Medical student Nill Tavangar refuses to let people tell her she can’t have beauty and brains. Lipstick swatches and stethoscopes can go hand-in-hand, despite the fact she’s been judged for it. This kind of shaming is on the rise and it’s something Sleek MakeUP are trying to tackle in their My face. My rules. campaign.
In a survey with anti-bulling charity, Ditch the Label, Sleek found 75% of people have the opinion that women would look better with none or less makeup and almost a third think those who wear a lot of makeup are ‘trashy’.
To stand up in the face of makeup shaming, Sleek’s campaign breaks down the judgement surrounding beauty. Here Nill explains why loving makeup doesn’t mean you can’t practice medicine.
When I was four I decided I wanted to be a doctor. At 14, I bought my first eyeliner and started experimenting with makeup. Four years later, I started studying medicine and wearing full makeup. I never thought the two couldn’t coexist. In fact, enjoying them in unison fed both my scientific side and my creative side.
It wasn’t until people didn’t believe I was studying to be a doctor that I realised the two didn’t go hand-in-hand. Or at least, it didn’t for the majority of society.
I don’t wear a lot of makeup in my placement. I wake up early, I do long hours and when I’m at the hospital the patients are everyone’s priority, not how we look. My look is very natural in that environment, and it’s rare that I even think about makeup while I’m there.
But when I leave the hospital, I like to let the other side of me come out. I like to channel my creative side, so I doll myself up: foundation, highlighter, eyeshadow, lashes… the works. That’s when the stereotypical views really come into play.
There have been a few occasions when I’ve gone out all glammed up and been insulted by total strangers. Sometimes, it’s because they think I wear too much makeup. Other times, it’s after they found out what I’m planning on doing in the future. I’m met with genuine shock when I tell people I’m studying to be a doctor. They assume that because I’m wearing makeup I mustn’t be intellectual, let alone be studying medicine.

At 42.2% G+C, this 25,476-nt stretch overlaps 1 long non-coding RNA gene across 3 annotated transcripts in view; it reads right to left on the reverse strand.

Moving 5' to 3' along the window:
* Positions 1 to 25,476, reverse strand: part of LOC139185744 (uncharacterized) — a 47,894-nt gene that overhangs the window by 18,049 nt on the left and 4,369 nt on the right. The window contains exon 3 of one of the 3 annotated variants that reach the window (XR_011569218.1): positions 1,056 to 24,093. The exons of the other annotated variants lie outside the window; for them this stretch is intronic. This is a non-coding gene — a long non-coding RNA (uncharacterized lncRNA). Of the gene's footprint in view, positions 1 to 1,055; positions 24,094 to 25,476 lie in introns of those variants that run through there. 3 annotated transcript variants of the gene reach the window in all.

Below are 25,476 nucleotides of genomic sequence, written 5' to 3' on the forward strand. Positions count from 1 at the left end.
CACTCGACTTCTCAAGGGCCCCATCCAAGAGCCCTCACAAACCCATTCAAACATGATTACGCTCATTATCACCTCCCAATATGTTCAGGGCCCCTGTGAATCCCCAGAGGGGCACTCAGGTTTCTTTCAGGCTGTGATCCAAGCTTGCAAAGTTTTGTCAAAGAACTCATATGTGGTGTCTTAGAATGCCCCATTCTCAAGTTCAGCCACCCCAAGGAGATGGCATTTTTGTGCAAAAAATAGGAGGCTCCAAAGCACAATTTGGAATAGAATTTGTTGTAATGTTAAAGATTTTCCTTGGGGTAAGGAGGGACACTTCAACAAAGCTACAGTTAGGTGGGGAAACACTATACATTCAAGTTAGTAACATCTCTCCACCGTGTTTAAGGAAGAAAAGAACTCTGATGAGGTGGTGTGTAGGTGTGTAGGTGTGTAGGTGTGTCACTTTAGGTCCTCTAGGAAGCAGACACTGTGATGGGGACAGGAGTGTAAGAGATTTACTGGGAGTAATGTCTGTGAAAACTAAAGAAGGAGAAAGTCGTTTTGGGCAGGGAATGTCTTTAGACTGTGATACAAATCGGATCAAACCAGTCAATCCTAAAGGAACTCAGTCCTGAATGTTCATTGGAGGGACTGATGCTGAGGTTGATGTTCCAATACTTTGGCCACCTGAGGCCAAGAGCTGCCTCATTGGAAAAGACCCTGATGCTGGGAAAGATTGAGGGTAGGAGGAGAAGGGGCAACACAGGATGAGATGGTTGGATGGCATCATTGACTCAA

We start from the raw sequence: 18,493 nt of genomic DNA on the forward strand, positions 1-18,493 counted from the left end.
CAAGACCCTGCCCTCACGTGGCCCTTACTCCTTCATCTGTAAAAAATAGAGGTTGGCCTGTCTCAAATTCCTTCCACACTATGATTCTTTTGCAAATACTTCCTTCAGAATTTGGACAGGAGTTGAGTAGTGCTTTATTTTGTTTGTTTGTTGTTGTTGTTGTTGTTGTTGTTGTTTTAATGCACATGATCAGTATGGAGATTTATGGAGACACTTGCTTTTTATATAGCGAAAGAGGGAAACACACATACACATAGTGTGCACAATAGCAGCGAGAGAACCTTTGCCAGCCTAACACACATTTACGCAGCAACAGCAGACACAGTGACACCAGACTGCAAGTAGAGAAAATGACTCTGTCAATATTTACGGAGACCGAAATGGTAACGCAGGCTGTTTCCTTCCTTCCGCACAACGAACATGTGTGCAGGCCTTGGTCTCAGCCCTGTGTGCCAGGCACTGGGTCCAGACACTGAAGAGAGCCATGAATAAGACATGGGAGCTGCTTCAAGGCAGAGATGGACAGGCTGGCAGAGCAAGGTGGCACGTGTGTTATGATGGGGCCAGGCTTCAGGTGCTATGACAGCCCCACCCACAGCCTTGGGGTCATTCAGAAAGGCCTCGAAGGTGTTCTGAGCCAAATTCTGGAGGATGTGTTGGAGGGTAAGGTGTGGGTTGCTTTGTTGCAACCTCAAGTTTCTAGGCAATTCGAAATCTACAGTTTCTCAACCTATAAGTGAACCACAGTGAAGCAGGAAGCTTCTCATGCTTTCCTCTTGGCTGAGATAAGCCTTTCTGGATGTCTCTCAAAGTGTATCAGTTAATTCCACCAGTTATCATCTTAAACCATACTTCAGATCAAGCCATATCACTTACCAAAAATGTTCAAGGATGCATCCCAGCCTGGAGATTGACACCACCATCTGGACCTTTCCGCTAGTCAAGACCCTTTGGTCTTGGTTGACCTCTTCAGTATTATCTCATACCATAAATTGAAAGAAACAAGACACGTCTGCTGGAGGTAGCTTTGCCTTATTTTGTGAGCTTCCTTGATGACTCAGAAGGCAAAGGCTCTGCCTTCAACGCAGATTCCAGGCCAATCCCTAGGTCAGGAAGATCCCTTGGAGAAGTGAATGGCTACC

I’ve even had someone say to me, “I thought you would be a bimbo.” In Sleek’s survey with Ditch The Label on found that almost a quarter of people don’t take women seriously when they’re wearing a lot of makeup, which is ridiculous.
What people don’t realise is that through their speculations, they’re not just insulting me, they’re insulting a whole lot of people. It’s interesting to see how differently strangers react to me telling them I’m in medicine when I don’t have makeup on. No one is shocked. It’s as though it’s more believable that I will be a doctor because I’m not wearing lipstick or false lashes.
Assuming that creative people aren’t intellectual and that doctors don’t have a creative side is wrong. And it’s hurtful. No-one is one-dimensional. Medics aren’t robots who just go to the hospital and then go home. We have fun, we have hobbies and we like to express ourselves in different ways. Mine just happens to be through the artistic medium of makeup.
For me, putting on makeup signals the end of a long day. I find it relaxing and almost therapeutic. Plus, there’s something to be said for how lipstick can make you feel fresh again.
Wearing makeup is like any other autonomy. In your own time, no one should be able to tell you what clothes to wear, how to wear your hair or how much makeup you should – or shouldn’t – wear. The same goes for people judging others on how they do their makeup.
There are no rules and there should be no judgement on how you blend your highlighter, whether you wear lipstick and eyeshadow together or what colours you choose. Makeup is fun, it’s creative and that means anything goes.
Sometimes people assume that I do makeup for a living, which I find extremely flattering. But at the same time, I find it worrying that others make assumptions about what your career is based on what you look like. I’m sure no one would guess that I play rugby, yet I’ve been playing since I was 11 years old. It really does make you think about whether people have gotten past this “judging a book by its cover” thing, or whether they never will. That’s why I love Sleek’s My face. My rules. campaign message.
At the end of the day, it’s my body, it’s my brain, it’s my face. Therefore, it’s my rules. That’s the exact sentiment I have towards other people, too. You do you and don’t let anybody else tell you anything different.
Nill is part of Sleek’s My face. My Rules. campaign, which stands up for everyone’s right to define their own beauty, without boundaries. Watch the My face. My rules. campaign video below, then join the conversation with #myfacemyrules.
As told to Natalie Lukaitis